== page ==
Steve Parish has been a primary member of the Grateful Dead family for 50 years. Steve first joined the band as a roadie in 1969. It wasn’t long before he became Jerry Garcia’s trusted gear handler and began to manage the Jerry Garcia Band. Over the years, Parish and Garcia forged an unbreakable bond. Steve was Jerry’s best man at his wedding and was at his bedside when Garcia fell into a coma in 1986. Parish was the last friend to see Jerry before his untimely death in 1995. Steve has continued to maintain his relationships with the rest of the Grateful Dead family. As Weir once said to him “Blood is thicker than water but what we have is thicker than blood.”
Ron from Grateful Music LLC recently spoke with Steve about “Big Steve and the Ass-Bites from Hell,” Bob Dylan and his relationship with Jerry Garcia and Steve, and the Dylan / Grateful Dead Tour.
This is part one of the interview. The rest will follow shortly.
Grateful Music LLC: Hey Steve. Thanks for taking the time to talk with us. Your putting together a band for the 2019 Skull and Roses Festival and calling it “The Ass Bites From Hell.” What’s THAT all about?
STEVE PARISH: Oh, the Ass Bites From Hell. That was about when we would be setting up the Grateful Dead equipment, those of us that worked on their gear, we started playing, because through the years, Jerry taught me how to play guitar. He taught me how to play bass. Billy, Mickey, they taught me how to play drums. And so we just broke into our own skills. If we would get set up early, we would begin to just start rehearsing ourselves, and play.
So Dan Healy, played lead guitar, Ramrod played rhythm guitar. Rex Jackson played bass. Sometimes Kidd Candelario would sit in on piano, but it was basically a crew band. We got a guy named Sparky who sat in on harmonica a little bit. And I played drums. And so we started doing it. And when we would get set up, we started playing. A couple of times we would actually be the soundcheck, because the band would be late due to weather or whatever.
And then I remember a couple of times we were set up and playing and the audience came in and they liked it, so that encouraged us. We also would play at home to ourselves. And I always, because I was with Jerry and the Jerry Garcia band, and also in the Grateful Dead, he and I worked out all the time. He would play guitar, because he would get there really early in the afternoon. Garcia, would get there, it would just be me and him, and I would play drums, and he played guitar, and we would do that for hours, just noodling around, so I got to get my chops up that way.
And then Jerry said to us one day, he said, “Hey you guys are good enough. You can go ahead and be your own band and go do that.” But we thought about it for a couple of minutes, “No way man, we’re not leaving you guys.” We were too bound to the Grateful Dead as your crew and it was way more fun. We knew what musicians had to put up with.
GRATEFUL MUSIC LLC: When did you pull all this back together to be able to do the Skull And Roses Festival this April?
STEVE PARISH: Well it’s a work in progress now. You know, a lot of those guys are gone, and some don’t want to participate, and so putting together a new outfit that is really just reminiscent of that, with myself. And it’s going to be good musicians, but it’ll be a little more Dead orientated than we were. We didn’t do all Grateful Dead music, we did other music. Stuff that we were playing was old ’50s stuff, it’s some crazy shit that we liked, like “Rockin’ Pneumonia and Boogie Woogie Flu,” and “Running Bear,” and all these crazy old songs that we liked. We did have a couple of Grateful Dead songs. Because when we were around making the albums and stuff, the band would call us in to do stuff. Like on “Ripple,” I remember coming in and doing a clap track with Jerry, and then we kind of did a little background vocal stuff here, now and again. So the band used us. It was always keeping us in the music circle.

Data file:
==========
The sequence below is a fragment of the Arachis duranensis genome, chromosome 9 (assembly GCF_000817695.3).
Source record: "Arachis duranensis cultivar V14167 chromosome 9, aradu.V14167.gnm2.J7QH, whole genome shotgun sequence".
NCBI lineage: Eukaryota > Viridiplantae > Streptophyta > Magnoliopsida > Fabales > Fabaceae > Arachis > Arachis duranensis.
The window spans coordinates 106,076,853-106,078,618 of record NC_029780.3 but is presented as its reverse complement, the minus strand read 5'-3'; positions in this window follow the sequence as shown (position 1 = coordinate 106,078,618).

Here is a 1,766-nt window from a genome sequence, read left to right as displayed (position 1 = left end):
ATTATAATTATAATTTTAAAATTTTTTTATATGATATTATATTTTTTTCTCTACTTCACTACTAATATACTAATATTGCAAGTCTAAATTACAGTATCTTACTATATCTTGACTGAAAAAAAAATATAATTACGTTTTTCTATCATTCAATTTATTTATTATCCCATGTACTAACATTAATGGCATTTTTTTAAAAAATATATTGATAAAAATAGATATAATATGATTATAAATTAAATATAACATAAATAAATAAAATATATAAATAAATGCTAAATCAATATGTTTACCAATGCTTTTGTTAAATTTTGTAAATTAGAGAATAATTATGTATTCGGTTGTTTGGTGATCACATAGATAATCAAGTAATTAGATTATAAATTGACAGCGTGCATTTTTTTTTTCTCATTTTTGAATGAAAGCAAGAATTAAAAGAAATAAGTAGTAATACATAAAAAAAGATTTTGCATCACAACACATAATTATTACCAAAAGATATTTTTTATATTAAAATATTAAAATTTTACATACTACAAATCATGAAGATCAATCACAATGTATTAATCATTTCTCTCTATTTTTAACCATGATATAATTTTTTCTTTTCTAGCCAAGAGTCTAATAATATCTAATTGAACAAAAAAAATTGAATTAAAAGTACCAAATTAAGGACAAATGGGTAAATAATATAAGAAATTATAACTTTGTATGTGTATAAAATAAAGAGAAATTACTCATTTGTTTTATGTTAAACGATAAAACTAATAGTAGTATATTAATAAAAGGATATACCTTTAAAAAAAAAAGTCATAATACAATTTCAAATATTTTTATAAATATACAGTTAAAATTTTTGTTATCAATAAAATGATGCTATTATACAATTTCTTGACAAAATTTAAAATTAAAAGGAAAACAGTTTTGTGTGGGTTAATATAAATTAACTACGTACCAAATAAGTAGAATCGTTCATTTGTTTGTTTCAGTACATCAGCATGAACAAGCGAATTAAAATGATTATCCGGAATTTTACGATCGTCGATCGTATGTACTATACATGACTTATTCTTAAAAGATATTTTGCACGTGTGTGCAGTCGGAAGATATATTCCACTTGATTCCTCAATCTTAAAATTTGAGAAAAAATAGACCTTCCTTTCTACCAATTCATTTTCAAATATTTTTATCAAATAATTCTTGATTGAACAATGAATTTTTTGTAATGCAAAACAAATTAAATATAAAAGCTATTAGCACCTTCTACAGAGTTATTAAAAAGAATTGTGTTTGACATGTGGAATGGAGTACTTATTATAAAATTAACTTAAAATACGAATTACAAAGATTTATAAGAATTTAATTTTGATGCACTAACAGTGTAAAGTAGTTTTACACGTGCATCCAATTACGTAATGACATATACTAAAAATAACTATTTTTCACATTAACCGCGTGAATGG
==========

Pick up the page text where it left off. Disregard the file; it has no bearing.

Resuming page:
And when you’re around music all the time, it’s in your life like that, it wears on you, a little bit rubs off. I learned music when I was a kid. I studied saxophone in school, and trumpet, and it was really something that you never get the feeling for until you’re out doing it on the road, and you learn, “Oh my God, it’s all this rhythm. It’s all this stuff they never taught us.”
GRATEFUL MUSIC LLC:So who’s in the band now? Who’s going to be playing at Skull and Roses?
STEVE PARISH: I can’t reveal that to you yet. I’m going right now to Weir’s Studio, right at this moment, to try out a couple of players, so I’ll let you know in the future here. You can do a little follow-up with me, and I’ll give you an update closer to the day.
But people are going to have to bear with me a little bit on that. I’ll tried to make it work, you know.
GRRATEFUL MUSIC LLC:I think we can wait. It’s good to have some mystery in life.
STEVE PARISH: A surprise unveiling that night, but it’ll be different, that’s for sure. I was trying to put it together with roadies, so we could keep the image of the roadies in there, because there’s a lot of the guys who worked for Dead & Company and those bands, that want to do it with me. I’m trying to get a couple of ringer musicians in there also, but we’ll see.
It’s going to be fun. And I’m going to do a little talking, like I always do down there, about a story or two, and it’ll be a good little thing. And then Billy and the Kids come on after us and there you go.
STAY TUNED FOR PART TWO
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